Friday, October 16, 2009


I was saddened by an article I read this week calling President Bush a warmonger among other things during his time in office. Now, I am neither a Bush hater nor a broad Bush supporter. He had both failings and successes as president, but to call him a warmonger is just not accurate. Well, he put us in a war you say.

WWOD? Yes, what would Obama do? George Bush found himself in an unenviable position on September 11, 2001. The U.S. had just suffered it's most horrific loss of life on home soil since the Japanese attack on Pearl Harbor. It's amazing just how quickly our memories fade. This country was shocked and then outraged. The president did the only thing he could do, he struck out to defend this country. Would President Obama have acted differently? My guess is not substantially, and if he would have done nothing he would have opened this country up to sustained repeated attacks. You can't take a sucker-punch in the mouth and defend yourself by singing 'cum-by-ya' with your enemies.

It seems President Obama received the Nobel Peace Prize simply because he was not George Bush. He is now hailed as changing the face of American politics and foreign policy. Applications for nominations were due two weeks after he assumed the office. At that point in time he had not affected policy in any way much less in a substantial way. It is a slap in the face to all the past recipients of that award to bestow it upon someone who has done nothing. He doesn't deserve it any more than I do. I could pen great passages of how this country should handle foreign policy and send them all over the world. But would that mean I actually accomplished something? In time he may establish himself as a leader to be hailed but at this point he has done nothing more than any other newly elected leader of any country.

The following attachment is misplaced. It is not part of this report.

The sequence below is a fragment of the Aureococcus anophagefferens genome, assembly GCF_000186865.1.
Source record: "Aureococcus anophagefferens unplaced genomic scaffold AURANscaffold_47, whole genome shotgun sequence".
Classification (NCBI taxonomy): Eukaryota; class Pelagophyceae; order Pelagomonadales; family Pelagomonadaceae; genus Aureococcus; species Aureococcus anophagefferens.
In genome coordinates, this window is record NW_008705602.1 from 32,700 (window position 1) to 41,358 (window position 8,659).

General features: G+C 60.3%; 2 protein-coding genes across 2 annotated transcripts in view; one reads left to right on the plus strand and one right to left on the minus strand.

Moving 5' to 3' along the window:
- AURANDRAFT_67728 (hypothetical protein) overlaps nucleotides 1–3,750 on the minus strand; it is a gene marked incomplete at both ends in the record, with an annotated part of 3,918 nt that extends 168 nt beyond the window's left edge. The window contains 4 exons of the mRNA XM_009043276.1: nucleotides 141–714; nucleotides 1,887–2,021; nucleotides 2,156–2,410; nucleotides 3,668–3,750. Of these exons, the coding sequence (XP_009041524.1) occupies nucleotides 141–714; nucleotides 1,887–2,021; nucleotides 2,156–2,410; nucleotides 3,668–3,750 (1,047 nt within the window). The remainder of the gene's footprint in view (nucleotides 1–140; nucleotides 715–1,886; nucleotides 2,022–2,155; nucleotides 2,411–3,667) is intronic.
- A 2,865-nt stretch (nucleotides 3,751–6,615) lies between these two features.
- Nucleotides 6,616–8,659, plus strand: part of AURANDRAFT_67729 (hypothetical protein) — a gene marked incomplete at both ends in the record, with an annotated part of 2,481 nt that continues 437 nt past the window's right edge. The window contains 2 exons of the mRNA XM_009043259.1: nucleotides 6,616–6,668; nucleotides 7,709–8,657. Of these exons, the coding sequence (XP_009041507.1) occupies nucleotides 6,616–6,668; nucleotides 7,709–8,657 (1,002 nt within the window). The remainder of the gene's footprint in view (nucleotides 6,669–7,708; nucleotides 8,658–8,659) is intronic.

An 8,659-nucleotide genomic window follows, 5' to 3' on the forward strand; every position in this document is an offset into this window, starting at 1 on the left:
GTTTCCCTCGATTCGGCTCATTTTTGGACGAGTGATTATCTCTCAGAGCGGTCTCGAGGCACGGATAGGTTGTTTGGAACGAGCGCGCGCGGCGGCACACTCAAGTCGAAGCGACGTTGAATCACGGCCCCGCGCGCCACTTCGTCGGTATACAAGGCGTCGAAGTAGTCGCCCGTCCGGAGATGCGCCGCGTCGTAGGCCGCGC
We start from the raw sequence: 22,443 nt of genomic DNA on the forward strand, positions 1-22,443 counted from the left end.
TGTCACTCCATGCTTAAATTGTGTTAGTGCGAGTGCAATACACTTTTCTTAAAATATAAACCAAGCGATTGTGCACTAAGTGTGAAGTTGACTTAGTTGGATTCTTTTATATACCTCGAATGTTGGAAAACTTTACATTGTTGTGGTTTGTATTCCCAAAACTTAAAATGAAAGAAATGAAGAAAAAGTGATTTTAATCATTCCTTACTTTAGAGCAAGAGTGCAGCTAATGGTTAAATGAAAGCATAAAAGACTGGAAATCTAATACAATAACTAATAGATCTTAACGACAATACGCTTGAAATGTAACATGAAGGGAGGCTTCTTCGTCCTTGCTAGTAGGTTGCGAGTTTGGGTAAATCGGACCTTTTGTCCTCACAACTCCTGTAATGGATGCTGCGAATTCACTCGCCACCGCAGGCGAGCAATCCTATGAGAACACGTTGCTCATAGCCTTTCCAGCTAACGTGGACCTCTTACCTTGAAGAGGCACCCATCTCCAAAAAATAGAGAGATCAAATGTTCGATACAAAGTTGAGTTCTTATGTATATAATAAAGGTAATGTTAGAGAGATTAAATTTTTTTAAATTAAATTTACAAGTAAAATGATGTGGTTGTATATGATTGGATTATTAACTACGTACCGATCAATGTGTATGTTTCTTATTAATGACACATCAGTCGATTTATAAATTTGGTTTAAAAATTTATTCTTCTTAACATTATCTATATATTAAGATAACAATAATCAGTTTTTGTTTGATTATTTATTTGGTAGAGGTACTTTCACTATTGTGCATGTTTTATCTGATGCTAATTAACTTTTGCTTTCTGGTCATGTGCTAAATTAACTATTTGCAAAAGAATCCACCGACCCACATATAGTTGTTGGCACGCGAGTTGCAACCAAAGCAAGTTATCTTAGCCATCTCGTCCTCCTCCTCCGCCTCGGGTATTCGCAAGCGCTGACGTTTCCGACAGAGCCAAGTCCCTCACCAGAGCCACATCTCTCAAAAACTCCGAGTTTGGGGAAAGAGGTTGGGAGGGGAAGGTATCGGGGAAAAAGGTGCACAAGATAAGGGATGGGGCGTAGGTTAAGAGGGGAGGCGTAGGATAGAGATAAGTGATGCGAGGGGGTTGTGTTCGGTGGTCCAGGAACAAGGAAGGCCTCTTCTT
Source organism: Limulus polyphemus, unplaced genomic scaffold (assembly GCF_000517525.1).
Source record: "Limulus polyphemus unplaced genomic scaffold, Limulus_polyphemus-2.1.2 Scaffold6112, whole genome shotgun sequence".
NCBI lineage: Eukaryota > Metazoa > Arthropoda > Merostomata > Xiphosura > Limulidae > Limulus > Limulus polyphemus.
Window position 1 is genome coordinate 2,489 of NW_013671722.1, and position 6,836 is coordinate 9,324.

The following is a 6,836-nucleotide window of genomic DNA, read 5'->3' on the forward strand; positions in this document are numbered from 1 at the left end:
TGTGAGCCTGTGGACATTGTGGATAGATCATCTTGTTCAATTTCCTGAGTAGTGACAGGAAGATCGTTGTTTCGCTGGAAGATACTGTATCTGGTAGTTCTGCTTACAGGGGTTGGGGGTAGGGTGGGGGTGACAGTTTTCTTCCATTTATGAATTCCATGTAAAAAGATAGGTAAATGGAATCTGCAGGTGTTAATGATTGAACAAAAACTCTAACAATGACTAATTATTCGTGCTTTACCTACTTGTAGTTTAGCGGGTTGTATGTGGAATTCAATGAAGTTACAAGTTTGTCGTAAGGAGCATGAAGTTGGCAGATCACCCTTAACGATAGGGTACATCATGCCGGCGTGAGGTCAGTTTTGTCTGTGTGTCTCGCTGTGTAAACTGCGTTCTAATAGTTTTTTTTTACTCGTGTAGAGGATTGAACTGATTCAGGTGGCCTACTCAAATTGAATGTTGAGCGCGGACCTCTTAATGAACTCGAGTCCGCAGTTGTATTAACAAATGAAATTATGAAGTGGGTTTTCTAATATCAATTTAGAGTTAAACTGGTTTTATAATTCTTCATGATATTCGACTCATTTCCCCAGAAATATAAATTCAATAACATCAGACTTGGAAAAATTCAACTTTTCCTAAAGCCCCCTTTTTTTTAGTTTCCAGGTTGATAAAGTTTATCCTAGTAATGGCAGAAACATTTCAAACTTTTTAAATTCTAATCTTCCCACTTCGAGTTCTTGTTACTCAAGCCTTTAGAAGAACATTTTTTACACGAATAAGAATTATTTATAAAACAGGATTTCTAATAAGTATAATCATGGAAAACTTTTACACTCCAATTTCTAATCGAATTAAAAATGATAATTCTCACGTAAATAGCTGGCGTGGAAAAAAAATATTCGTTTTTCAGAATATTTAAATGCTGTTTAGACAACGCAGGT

The committee that awards the Nobel Peace Prize has lessened the value of the honor and shown it has no true meaning on the world stage if indeed it ever had any meaning or value at all.

1 comment:

  1. Nobel Laureate Lech Walesa was one of the few notables who criticized this gift. It cannot be anything but a gift, a tarnishing of the ideals of the award.